When the encore eventually came, Bianconi adopted a welcome approach of many recent soloists: Having conquered every technical summit in the concerto, he gave us the shaded whispers of Debussy. One of his recent recordings is of the Debussy Preludes, a disc that received a “Recording of the Year” nomination. The choice was “The Girl with the Flaxen Hair.” It deserved all the uproar lavished upon the Rachmaninoff, but it was hard to break the spell with any applause at all (of course it finally came, and in waves). But Bianconi can be faulted in one trait that he shares with too many of his colleagues: He didn’t announce the encore from the stage. If he had selected most any other Debussy prelude, I wouldn’t have known. Please, virtuosi of the world unite: tell us what you’re about to play!

It is unusual to have the concerto soloist on the second half of the program, and a cynic would say it was done to make sure that there were filled seats for a real rarity, the Concerto for Orchestra of Lutoslawski. Even for any audience member that had done their homework to learn that this was an early work of the Polish icon of post-modern music, the draw would still have been Bianconi/Rachmaninoff.

But it was intriguing to learn some time ago that a number of the MSO players had lobbied their maestro repeatedly to program this engaging piece. My own personal experience with Lutoslawski lay on the other end of his creative spectrum. He came to Los Angeles just a year or so before he died in 1994, for the world premiere of his Symphony No. 4 with the L.A. Philharmonic. Everything about the activities was draped in “importance,” and yes, I was excited to meet him, ask him a few questions, and be among the very first to hear a major work by a major composer of my lifetime.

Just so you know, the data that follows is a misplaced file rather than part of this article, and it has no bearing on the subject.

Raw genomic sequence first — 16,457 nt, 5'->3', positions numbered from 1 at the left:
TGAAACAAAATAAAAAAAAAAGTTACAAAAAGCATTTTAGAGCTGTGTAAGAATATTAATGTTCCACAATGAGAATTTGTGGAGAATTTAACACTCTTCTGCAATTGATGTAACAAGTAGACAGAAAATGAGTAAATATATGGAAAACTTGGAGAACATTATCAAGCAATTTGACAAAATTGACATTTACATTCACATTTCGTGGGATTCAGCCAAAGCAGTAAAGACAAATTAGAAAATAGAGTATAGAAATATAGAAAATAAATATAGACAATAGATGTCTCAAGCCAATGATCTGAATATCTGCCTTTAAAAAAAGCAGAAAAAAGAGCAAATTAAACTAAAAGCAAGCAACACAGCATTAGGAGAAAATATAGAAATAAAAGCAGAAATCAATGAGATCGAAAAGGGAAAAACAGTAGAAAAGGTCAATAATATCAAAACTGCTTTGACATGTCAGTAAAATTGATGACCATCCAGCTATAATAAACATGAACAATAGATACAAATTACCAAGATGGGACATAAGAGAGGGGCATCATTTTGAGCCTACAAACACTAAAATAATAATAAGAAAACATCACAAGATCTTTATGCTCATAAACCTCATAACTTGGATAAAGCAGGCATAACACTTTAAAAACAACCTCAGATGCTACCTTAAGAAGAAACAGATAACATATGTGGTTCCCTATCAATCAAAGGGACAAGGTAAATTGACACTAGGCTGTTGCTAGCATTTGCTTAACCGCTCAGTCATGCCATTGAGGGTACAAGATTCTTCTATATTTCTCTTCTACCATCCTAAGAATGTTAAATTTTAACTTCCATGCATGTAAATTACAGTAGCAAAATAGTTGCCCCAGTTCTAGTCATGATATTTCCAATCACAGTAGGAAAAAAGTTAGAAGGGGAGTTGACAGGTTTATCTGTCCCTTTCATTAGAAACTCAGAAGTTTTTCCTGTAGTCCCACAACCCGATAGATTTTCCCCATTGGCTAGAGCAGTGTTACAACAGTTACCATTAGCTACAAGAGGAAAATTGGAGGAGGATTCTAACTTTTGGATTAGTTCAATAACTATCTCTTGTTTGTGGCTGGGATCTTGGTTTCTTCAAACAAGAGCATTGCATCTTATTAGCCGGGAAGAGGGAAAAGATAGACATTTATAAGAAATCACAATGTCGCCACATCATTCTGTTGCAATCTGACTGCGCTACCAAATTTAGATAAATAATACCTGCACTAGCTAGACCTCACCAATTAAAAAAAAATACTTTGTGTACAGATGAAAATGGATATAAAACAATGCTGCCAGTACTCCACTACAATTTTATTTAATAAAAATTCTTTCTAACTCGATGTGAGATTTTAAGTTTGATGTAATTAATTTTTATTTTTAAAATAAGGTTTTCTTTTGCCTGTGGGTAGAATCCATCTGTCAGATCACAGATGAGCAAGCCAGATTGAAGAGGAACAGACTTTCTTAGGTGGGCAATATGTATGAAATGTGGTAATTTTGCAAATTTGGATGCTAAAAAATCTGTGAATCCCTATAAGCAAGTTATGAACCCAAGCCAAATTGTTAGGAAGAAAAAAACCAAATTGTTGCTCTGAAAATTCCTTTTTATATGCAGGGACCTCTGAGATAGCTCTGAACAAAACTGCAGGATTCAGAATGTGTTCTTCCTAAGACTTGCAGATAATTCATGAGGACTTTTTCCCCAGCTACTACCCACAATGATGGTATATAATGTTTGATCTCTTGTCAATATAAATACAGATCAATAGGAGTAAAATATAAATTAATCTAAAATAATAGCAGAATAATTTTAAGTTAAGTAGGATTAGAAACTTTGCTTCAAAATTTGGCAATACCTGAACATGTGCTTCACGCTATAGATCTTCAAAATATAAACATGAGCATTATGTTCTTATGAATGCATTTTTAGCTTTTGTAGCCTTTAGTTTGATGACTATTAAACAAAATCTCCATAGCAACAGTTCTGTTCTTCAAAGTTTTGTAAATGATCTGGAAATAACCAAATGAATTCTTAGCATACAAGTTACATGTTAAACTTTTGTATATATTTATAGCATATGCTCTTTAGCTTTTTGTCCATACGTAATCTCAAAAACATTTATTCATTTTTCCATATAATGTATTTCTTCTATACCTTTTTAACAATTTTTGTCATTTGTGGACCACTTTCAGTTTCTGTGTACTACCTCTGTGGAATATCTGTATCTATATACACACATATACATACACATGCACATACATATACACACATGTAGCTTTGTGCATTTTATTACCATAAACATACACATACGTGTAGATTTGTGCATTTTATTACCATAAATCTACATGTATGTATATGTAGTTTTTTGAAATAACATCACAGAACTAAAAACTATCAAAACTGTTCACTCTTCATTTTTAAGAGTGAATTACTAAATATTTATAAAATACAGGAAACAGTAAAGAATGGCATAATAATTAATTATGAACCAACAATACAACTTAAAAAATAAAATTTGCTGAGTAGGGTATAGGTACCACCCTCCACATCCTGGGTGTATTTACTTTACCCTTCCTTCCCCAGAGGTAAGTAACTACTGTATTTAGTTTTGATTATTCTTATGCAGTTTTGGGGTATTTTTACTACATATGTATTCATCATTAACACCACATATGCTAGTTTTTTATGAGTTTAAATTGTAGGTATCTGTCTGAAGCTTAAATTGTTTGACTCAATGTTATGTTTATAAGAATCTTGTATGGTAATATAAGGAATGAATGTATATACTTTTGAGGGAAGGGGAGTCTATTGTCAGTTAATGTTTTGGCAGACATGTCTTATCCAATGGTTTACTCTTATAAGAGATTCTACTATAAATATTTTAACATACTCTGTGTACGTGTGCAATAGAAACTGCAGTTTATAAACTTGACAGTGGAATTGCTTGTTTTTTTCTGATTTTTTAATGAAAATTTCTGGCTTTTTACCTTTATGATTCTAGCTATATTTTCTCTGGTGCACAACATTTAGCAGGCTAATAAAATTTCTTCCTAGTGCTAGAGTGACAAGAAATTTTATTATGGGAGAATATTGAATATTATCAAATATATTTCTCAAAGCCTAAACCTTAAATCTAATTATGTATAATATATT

Other than the importance of it all, I don’t remember much about the music. So I was all the more looking forward to a piece that drew in part on Lutoslawski’s Polish roots. In three movements of about a half hour, we get plenty of interesting sounds, and the sections of the orchestra are certainly all kept very busy. Unlike Bartok’s most famous example of this oxymoronically titled work—after all, “concerto” implies a soloist (or multiples) outside the ensemble—individual instruments were not given as much spotlight time as I expected. There were passages that arrested the ear immediately, with differing timbres slipping in and out of melodic and harmonic lines. Here and there the 1954 piece showed influences of Stravinsky, Bartok and even Shostakovich, but it never seemed derivative or unoriginal. So the players got their wish—and the audience seemed to like it pretty well, too.

The evening opened with Schumann’s overture to Manfred, an opportunity for DeMain to quickly re-establish the beauty of his orchestra’s strings, and the sense of sweep that comes from the heart of Romanticism, which is where this orchestra always sounds its best.

Performances remain Saturday night and Sunday afternoon—and don’t forget the final set of concerts on May 5, 6 and 7. The featured work is Brahms’ A German Requiem, a masterpiece that DeMain has been looking to conduct for a long time. Given the recent state of world events and uncertainty, it is a message of comfort and hope we might all need a dose of.